October 10, 2008

A Book which contains a chapter about me.

Les Kletke is a freelance writer and speaker with an exceptional resumé. He has studied as a Nuffield Scholar in England and has a degree in Economics and a diploma in Agriculture from the University of Manitoba. He worked as an agronomist in Russia and studied agriculture in Canada, the U.S., Korea, Brazil, New Zealand, and most recently Mongolia and China. He is also a graduate of the Continental School of Auctioneering.His first book, Riding the Bus with the Chickens, recounted his adventures during two decades of traveling to more than 20 countries on five continents. He believes in experiencing a country through its people, their customs, and their food. In his second book, On the Right Track - Tales from the Trans Siberian and Beyond, he paints a vivid picture with words of the spirit he discovered through memorable encounters and experiences on his trek across nearly 1/3 of the earth's circumference. The books are available at http://www.leskletke.com/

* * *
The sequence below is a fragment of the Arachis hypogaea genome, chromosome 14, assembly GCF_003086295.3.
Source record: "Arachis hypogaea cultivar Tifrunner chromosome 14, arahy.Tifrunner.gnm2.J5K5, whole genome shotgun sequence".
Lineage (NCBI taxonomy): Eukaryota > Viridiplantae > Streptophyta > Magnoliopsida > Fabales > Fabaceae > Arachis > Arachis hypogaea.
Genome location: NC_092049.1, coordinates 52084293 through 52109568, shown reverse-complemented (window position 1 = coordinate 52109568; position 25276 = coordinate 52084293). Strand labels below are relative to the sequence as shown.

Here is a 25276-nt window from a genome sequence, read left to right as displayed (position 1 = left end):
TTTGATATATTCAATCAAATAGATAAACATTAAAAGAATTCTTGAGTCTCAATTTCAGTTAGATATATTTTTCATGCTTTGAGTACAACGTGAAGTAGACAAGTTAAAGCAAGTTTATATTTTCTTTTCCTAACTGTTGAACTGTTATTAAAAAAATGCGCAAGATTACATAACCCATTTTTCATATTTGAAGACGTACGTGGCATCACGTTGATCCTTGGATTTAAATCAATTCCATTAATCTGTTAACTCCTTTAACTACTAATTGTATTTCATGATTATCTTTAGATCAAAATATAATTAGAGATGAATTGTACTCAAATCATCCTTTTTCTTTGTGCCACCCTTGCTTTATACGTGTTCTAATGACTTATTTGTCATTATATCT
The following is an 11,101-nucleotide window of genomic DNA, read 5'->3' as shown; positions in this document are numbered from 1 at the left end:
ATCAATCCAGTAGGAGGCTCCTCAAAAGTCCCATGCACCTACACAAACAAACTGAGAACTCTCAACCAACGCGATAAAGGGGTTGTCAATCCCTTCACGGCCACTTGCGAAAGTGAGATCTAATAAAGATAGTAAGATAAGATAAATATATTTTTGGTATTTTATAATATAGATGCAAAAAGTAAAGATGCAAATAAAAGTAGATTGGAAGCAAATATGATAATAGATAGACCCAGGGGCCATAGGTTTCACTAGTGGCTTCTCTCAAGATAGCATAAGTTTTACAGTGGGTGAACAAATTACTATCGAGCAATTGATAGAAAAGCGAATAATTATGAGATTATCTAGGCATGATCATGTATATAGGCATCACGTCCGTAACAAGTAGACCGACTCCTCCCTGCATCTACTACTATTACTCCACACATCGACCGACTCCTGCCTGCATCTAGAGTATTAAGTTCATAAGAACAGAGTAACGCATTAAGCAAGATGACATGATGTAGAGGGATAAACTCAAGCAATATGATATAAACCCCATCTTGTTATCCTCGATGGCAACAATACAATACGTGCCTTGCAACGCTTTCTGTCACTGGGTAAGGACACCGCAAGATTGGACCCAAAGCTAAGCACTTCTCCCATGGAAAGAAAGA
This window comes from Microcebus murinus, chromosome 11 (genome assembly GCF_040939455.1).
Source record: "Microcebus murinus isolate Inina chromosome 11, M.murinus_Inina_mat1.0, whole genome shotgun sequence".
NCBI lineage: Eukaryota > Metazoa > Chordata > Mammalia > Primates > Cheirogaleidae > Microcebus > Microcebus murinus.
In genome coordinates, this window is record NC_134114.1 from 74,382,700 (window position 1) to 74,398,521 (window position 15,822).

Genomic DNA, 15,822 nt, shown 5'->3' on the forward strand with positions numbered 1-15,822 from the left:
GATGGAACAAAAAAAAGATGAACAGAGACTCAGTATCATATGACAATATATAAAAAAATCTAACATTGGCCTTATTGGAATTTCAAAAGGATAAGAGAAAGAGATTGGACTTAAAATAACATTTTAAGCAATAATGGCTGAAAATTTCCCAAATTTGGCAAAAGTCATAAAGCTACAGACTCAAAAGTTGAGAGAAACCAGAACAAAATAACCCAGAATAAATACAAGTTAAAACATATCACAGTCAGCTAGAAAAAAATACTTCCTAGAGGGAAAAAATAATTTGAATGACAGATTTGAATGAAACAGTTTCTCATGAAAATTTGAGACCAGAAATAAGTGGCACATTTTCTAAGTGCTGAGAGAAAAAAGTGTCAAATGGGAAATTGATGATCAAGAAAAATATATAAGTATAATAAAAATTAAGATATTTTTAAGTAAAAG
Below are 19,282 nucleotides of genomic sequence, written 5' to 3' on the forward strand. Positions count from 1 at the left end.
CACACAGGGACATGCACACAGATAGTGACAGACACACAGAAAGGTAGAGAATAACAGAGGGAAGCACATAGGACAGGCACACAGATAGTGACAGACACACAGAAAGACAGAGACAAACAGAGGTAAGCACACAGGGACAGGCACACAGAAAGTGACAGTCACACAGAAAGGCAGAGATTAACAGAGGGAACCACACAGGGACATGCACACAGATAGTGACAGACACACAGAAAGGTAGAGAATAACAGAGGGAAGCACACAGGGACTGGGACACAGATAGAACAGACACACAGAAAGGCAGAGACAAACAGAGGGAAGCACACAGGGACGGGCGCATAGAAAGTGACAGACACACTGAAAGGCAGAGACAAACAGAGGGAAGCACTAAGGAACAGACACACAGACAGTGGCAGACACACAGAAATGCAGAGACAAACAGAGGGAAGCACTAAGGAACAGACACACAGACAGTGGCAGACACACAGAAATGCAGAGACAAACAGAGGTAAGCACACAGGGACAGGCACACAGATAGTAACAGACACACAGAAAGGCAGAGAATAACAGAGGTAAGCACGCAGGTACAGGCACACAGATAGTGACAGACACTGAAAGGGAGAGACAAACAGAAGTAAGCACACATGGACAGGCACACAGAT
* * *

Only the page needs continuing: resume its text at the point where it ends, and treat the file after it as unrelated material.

If you wish to experience an unforgettable stay in the Northern Mongolia, the country of reindeers and Reindeer people, enjoy the beauty of untouched nature, experience tranquility of spirit though walking and riding in the ever-green taiga forest, breathing the most serene air, fishing or boating at the one of world-famous for its pristine water lakes and satisfy your gastronomical tastes with the delicious Mongolian and Western cuisines a lot of which is made out of from the ecologically clean product, the Huvsgul fish; If you wish to be rendered the famous Mongolian hospitality and sophisticated, friendly service; If you wish to spend some days in the beautifully arranged Mongolian gers experiencing the true unity with the nature around you, just make sure you choose a trip with Black Horse Tours. Visit the Reindeer people, who are an ethnic minority that has a very different lifestyle, culture and customs from other Mongolian ethnic groups. You will learn much from the Reindeerers’ culture and traditions pierced with the shamanist believes of worshiping the Nature. You will see reindeers and you can ask all the questions that may be browsing your mind and senses acing up the most simple and natural way of living away from cement, glass, noise and rush of urban life. Lake Huvsgul is the second largest lake in Mongolia, and one of the most important touristic destinations. Khuvsgul Lake is located in the northwest of Mongolia near the border to Russia, at the foot of the eastern Sayan Mountains. It is 1645 m above sea level, 136km long and 262m deep.Its watershed is relatively small, and it only has small tributaries. It gets drained at the south end by the Egiin River, which connects to the Selenge River and ultimately into Lake Baikal. In between, the water travels a distance of more than 1,000 km, and a height difference of 1,169 m, although the line-of-sight distance is only about 200 km.The lake is surrounded by several mountain ranges. The highest mountain is the Munh Sardag (3,492 m), which has its peak north of the lake exactly on the Russian-Mongolian border. The surface of the lake freezes over completely in winter. The ice cover gets strong enough to carry heavy trucks, so that transport routes are installed on its surface as shortcuts to the normal roads.Huvsgul is one of seventeen ancient lakes worldwide more than 2 million years old and the most pristine. It holds about 3 thousandths of the liquid sweet water on this planet, and is the most significant drinking water reserve of Mongolia. Its water is potable without any treatment and offers good living conditions for many types of fish.The Lake area is a National Park bigger than Yellowstone and strictly protected as a transition zone between Central Asian Steppe and Siberian Taiga. The lake is traditionally considered sacred in a land suffering from arid conditions where most lakes are salty.The Park is home to a variety of wildlife such as ibex, argali, elk, wolf, wolverine, musk deer, brown bear, Siberian moose and sable.